Stingrays, Eagle Rays, Manta Rays: An Uplifting Tale

Rays are the other star-power cartilaginous fishes, outnumbering sharks in species and matching them in variety of lifestyles. Stingrays lurk on the seafloor, Eagle Rays soar above the reef, Manta Rays cruise the oceans. Did I mention Star Power?  WITH FLATTENED BODIES, RAYS HAVE TAKEN THE PECTORAL FIN/HYDRODYNAMIC LIFT CONCEPT so far as to develop their pectoral fins into broad “wings.” Eagle and manta rays’ wings let them soar through the open waters like…well, eagles…flapping and

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Fishy Thumbnails 1 of 3: Angelfish to Frogfish

Thumbnail sketches of fishes you’re likely to see at dive destinations like Bonaire and Belize. Some Indo/Pacific species, a subjective and Caribbean-centric overview, not a comprehensive Fish I.D. Guide. THIS POST: ANGELFISH TO FROGFISH LINKS TO PARTS 2 & 3: G – P:  GOATFISH TO PUFFERFISH      G – P:  RAYS TO WRASSES ANGELFISH Angelfishes constitute some 86 species, most spread throughout the Indo-Pacific. Species in the Caribbean are limited to a handful, and

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Fishy Thumbnails 2 of 3: Goatfish to Pufferfish

Thumbnail Sketches of fishes you’re likely to see at dive destinations like Bonaire and Belize. Subjective and Caribbean-centric; not a comprehensive Fish I.D. Guide. THIS POST: GOATFISH TO PUFFERFISH LINKS TO PARTS 1 & 3 A – F:   ANGELFISH TO FROGFISH     G – R:   RAYS TO WRASSES GOATFISH Goatfish, encompassing some 86 species worldwide, get their name from the pairs of goatee-resembling barbels extending from their chins that they use to probe the sand

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Fishy Thumbnails 3 of 3: Rays to Wrasses

Thumbnail sketches of the fishes you’re likely to see at dive destinations like Bonaire and Belize. Subjective and Caribbean-centric; not a comprehensive Fish I.D. Guide. THIS POST (PART 3): RAYS TO WRASSES LINKS TO PARTS 1 & 2:  A – F,  ANGELFISH TO FROGFISH              G – L, GOATFISH TO PUFFERFISH RAYS – STINGRAYS, EAGLE RAYS, MANTA RAYS With flattened bodies, rays have taken the pectoral fin/hydrodynamic lift concept so

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Bermuda Chubs: Just Hangin’ Around

Bermuda Chubs (Kyphosus sectatrix) are sort of the Charlie Browns of reef fish. Where many fishes, like Bluestriped Grunts and Gray Snapper spend their days hanging around waiting to go forth and scrounge in the sandflats once it gets dark, Bermuda Chubs just seem to hang around. None of my references make any mention of them being nocturnal foragers.  BERMUDA CHUBS ARE ELLIPTICAL-SHAPED, 10- TO 12-INCH FISHES reputed to earn their livings eating algae and

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Damselfish: Small, Shy, Feisty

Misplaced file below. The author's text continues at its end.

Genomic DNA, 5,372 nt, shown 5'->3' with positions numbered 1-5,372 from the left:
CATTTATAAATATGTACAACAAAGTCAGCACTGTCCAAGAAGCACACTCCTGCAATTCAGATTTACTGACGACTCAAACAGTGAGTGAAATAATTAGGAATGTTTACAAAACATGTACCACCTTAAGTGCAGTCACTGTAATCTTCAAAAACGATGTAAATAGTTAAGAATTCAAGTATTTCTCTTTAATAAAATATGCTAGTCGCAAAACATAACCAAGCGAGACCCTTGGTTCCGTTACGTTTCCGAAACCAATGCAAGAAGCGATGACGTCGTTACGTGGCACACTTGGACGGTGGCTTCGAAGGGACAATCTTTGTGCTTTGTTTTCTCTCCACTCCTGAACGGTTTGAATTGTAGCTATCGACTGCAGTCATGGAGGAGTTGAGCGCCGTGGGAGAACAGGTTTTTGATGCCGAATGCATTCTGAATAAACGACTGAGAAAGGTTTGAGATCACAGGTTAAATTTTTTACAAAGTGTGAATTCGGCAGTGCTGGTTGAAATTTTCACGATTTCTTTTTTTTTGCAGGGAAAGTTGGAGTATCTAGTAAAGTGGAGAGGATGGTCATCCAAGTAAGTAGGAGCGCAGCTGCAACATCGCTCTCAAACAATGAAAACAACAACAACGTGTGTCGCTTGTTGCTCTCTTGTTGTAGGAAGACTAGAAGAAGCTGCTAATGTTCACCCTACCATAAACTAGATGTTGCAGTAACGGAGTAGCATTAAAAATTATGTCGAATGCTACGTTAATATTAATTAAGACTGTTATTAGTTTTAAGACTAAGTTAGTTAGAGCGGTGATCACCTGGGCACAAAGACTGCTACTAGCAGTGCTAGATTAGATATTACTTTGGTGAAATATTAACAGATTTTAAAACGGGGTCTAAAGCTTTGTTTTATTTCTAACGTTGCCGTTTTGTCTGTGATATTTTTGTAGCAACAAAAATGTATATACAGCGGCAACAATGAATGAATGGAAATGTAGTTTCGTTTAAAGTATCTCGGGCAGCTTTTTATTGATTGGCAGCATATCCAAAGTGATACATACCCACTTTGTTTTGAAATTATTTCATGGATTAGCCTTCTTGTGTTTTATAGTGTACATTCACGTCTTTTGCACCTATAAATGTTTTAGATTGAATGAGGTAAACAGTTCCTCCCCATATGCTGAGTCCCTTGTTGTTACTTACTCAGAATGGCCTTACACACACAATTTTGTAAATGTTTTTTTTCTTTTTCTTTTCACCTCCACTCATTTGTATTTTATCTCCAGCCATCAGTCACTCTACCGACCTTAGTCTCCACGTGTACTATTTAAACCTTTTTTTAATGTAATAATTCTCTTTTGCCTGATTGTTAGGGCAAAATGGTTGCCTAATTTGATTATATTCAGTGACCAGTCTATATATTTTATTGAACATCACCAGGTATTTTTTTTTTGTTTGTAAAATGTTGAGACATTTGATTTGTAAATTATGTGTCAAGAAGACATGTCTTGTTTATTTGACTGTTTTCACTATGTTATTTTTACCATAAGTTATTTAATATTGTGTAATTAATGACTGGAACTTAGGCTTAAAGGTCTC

Damselfish like Threespot, Dusky and Bicolor Damsels don’t have the celebrity status of more charismatic members of Family Pomacentridae like Clownfish or the in-your-face visibility of Sergeant Majors. But they’re feisty little guys who deserve attention – and, in fact, encountering Threespot Damsels (and the Damselfish Stare of Intimidation) are among my favorite things on the reef. EVERYBODY KNOWS ABOUT CLOWNFISH AND SERGEANTS BUT OTHER MEMBERS OF THE DAMSELFISH GROUP – like Blue and Brown

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Barracudas: A Tale of the Teeth

Looks aren’t everything, and barracudas prove that. Sort of. In a word, they look fearsome, and fearsome they are to their fishy prey – generally guys like grunts, groupers, snappers, even small tunas and other fishes. They look fearsome to divers, but unless you go up and try to punch them in the mouth or something (not recommended) they shouldn’t bother you. BARRACUDAS LOOK FEARSOME BECAUSE OF ALL THOSE FANG-LIKE TEETH – zillions of them

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Benthic & Pelagic Fishes: Defining Oceanic Lifestyles

Describing pelagic fishes is easy: They swim, feed and just hang out in the open ocean, a pretty consistent pattern across many ocean-going species. Describing benthic fishes is something else. They live at the bottom of the ocean but they go about their lives in a bunch of differing ways – above, on and sometimes in the seafloor. Some may engage in all three approaches. IF TOLSTOY HAD WRITTEN ABOUT MARINE LIFE, he might have

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Why Are Flounders Flat? Because it Works.

Flounders are famously fishes that start out with typical-fish body shapes and morph into bottom-dwelling flatfishes that live sideways, with both eyes on the same side. As weird as this sounds, they’re highly successful survivors and predators. But why are flounders flat? And how do they get flat?  FLOUNDERS ARE THE FISHES THAT PABLO PICASSO MIGHT HAVE DREAMED UP – all the parts are there, just arranged differently. And Peacock Flounders obviously would have been

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How Do Flying Fishes “Fly?” Well, Actually, They Glide.

Why do flying fishes fly? To escape predators, to flee from surprises like boat engines next them, perhaps to entertain you during the ride to a dive site. In any event, they earn their names by propelling themselves out of the water and gliding for long distances on broad pectoral fins. Torpedo-shaped and silvery, sometimes with markings in subdued colors, they’re not especially exotic visually. But they’re impressive both underwater and in the air. YOU’RE

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